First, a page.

Each year millions of people are affected by voice disorders. For those who rely on their voice to make a living, such as teachers, doctors, actors, singers, and public speakers, problems like chronic hoarseness and vocal fatigue can be devastating. There are many causes of vocal disorders and the underlying problem with many patients is often multifactorial. Vocal overuse, acid reflux, tobacco use, and chronic allergies are a few of the many potential causes of vocal dysfunction. In addition, any patient with persistent hoarseness should be evaluated to rule out laryngeal cancer, a condition where hoarseness is often the first symptom. Proper diagnosis of the disorder is crucial for appropriate treatment.
CornerStone Ear, Nose & Throat recently became the only practice in Union County, and one of only two practices in Charlotte, to offer digital videostroboscopy. This diagnostic technique is available at the practice’s office at The Park in Monroe. Vocal cord vibrations are too fast to see with the naked eye. Videostroboscopy is a state-of-the-art technique that provides a magnified, slow motion view of the vocal cords in action. This makes it possible to detect subtle masses, scarring, and deficiencies … Continued
Patient Profile: Curing Chronic Hoarseness Doris Godwin suffered from constant hoarseness for over five years. The 80-year-old had been evaluated and treated in the past for laryngopharyngeal reflux, with no improvement in her symptoms. She thought her problem was just something she had to live with until she met our doctor. At CornerStone Ear, Nose & Throat, Doris was evaluated using the Kay Pentax Rigid Videostroboscopy system. A submucosal cyst involving the medial surface of her right vocal cord was … Continued
Doris Godwin suffered from constant hoarseness for over five years. The 80-year-old had been evaluated and treated in the past for laryngopharyngeal reflux, with no improvement in her symptoms. “I thought it was a problem I would just have to live with” said Doris, “Then a relative suggested CornerStone Ear, Nose & Throat.” Doris was evaluated using the Kay Pentax Rigid Videostroboscopy system. A submucosal cyst involving the medial surface of her right vocal cord was discovered. The cyst was … Continued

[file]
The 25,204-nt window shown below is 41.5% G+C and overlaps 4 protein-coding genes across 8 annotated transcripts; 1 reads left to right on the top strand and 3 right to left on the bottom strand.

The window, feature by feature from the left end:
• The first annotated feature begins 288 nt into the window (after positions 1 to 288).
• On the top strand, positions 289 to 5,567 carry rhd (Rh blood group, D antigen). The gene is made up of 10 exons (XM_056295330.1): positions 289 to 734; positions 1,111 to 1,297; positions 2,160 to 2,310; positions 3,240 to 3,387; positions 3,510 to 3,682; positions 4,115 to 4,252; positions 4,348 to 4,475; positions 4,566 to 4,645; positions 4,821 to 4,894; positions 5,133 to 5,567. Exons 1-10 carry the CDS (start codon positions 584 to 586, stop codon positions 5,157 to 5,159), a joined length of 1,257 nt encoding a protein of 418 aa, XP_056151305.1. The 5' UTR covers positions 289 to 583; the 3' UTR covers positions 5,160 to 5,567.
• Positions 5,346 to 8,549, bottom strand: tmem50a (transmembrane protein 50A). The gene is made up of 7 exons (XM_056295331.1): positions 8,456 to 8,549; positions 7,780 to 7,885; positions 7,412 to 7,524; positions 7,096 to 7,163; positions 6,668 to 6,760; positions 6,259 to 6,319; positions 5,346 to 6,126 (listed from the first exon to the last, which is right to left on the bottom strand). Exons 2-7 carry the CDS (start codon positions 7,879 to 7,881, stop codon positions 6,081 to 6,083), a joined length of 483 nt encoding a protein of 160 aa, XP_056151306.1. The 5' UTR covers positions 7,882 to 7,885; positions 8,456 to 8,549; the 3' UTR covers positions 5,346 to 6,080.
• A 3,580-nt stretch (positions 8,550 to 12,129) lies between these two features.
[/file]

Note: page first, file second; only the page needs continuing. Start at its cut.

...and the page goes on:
Imagine opening your mouth to speak and your voice can’t get louder than a whisper. You can’t talk on the phone. It’s difficult to order food in a restaurant or even carry on a simple conversation. In an emergency, you can’t cry out for help. This is the world Patsy Blackburn lived in for seven years. After undergoing a left thoracotomy and excision of a small lung cancer in 1999, Patsy had experienced intermittent hoarseness and suffered with the progression … Continued
Adult onset vocal cord (or fold) paralysis is due to abnormal nerve input to the laryngeal muscles. The associated nerves are the superior laryngeal nerve and the recurrent laryngeal nerve. The superior laryngeal nerve carries signals to the cricothyroid muscle. The recurrent laryngeal nerve carries signals to different voice box muscles responsible for breathing, coughing, swallowing and vibration during voice use. This nerve is involved in the majority of cases of vocal cord paralysis. Symptoms Adults suffering from vocal cord … Continued
Hearing loss is one of the most frequently occurring congenital disabilities, affecting approximately three in 1,000 people. Without early detection and intervention, hearing impairment in infants and young children can negatively impact speech and language acquisition, academic achievement, and cognitive and social development. It is a potential source of liability for the patients’ physicians if the problem is not caught and addressed in a timely fashion. If detected and treated, however, these negative impacts can be greatly diminished and even … Continued